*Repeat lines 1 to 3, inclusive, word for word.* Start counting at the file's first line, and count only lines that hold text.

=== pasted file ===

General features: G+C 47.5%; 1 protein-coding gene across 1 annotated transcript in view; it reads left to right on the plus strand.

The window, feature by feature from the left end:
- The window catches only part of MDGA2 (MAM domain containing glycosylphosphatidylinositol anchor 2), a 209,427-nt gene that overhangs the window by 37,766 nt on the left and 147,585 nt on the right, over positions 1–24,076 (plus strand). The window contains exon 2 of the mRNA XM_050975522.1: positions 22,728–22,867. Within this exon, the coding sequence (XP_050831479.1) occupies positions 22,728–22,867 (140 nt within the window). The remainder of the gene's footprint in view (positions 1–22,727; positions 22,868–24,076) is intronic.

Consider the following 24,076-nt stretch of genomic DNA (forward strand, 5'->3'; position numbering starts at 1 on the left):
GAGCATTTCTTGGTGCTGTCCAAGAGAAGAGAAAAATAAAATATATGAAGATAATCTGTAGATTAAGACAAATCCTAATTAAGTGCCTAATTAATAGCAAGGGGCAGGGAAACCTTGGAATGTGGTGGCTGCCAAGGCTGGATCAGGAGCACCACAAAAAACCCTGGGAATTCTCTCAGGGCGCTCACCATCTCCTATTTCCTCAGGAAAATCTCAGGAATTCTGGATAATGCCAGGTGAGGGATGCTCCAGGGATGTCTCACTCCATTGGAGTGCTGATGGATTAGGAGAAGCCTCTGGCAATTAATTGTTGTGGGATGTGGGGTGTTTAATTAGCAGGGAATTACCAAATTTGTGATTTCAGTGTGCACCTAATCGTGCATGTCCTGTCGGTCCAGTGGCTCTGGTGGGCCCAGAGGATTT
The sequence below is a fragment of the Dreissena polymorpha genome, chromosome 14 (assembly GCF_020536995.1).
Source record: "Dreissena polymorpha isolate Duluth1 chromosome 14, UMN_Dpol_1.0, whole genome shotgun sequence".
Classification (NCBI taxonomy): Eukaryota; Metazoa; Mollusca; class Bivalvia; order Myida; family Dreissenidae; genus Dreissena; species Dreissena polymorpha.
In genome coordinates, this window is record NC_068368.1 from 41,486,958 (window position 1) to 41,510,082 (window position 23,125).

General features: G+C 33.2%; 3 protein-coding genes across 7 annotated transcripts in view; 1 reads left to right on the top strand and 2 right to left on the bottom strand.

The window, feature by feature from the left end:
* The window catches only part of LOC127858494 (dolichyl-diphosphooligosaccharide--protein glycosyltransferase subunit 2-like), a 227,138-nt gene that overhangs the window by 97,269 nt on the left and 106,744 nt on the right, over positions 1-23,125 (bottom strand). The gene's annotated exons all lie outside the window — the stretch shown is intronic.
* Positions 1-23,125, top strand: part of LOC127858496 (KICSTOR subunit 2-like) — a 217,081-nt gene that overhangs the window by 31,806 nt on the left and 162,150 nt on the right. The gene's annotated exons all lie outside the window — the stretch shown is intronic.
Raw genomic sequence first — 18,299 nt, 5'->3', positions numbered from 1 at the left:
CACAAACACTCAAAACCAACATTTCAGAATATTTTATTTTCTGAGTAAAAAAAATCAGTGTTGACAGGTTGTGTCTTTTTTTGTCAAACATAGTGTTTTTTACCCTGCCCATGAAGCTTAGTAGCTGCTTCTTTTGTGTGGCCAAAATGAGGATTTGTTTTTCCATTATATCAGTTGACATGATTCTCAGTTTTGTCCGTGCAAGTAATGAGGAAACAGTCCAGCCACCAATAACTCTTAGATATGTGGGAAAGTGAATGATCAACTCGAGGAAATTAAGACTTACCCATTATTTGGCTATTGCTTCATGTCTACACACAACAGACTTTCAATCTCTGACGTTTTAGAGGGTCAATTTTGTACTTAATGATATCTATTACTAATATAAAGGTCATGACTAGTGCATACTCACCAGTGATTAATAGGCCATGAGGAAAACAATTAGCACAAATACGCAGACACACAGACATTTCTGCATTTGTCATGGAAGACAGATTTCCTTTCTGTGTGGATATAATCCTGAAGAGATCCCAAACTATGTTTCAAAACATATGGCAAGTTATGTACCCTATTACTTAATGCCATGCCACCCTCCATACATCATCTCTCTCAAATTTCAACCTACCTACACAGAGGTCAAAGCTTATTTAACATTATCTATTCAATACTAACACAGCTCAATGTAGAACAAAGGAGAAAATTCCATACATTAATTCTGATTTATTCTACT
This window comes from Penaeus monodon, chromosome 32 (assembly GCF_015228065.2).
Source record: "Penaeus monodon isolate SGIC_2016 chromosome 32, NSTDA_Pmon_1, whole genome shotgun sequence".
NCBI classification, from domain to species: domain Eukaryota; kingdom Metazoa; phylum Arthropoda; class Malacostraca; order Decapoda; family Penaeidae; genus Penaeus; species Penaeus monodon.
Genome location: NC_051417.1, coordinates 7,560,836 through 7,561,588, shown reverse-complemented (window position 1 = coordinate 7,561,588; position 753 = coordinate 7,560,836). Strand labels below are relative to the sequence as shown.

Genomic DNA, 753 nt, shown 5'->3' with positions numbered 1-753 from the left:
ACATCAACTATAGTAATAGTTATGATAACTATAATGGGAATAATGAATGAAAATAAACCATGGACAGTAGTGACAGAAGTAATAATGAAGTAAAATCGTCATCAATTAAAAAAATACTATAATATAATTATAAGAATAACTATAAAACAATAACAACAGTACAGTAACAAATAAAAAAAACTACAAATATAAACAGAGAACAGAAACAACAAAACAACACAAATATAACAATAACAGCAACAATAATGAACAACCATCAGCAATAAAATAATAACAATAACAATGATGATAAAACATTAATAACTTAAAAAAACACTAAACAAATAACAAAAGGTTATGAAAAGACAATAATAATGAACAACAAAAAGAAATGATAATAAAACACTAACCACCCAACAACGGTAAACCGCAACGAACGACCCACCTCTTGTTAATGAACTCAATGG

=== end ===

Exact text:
General features: G+C 47.5%; 1 protein-coding gene across 1 annotated transcript in view; it reads left to right on the plus strand.

The window, feature by feature from the left end:
- The window catches only part of MDGA2 (MAM domain containing glycosylphosphatidylinositol anchor 2), a 209,427-nt gene that overhangs the window by 37,766 nt on the left and 147,585 nt on the right, over positions 1–24,076 (plus strand). The window contains exon 2 of the mRNA XM_050975522.1: positions 22,728–22,867. Within this exon, the coding sequence (XP_050831479.1) occupies positions 22,728–22,867 (140 nt within the window). The remainder of the gene's footprint in view (positions 1–22,727; positions 22,868–24,076) is intronic.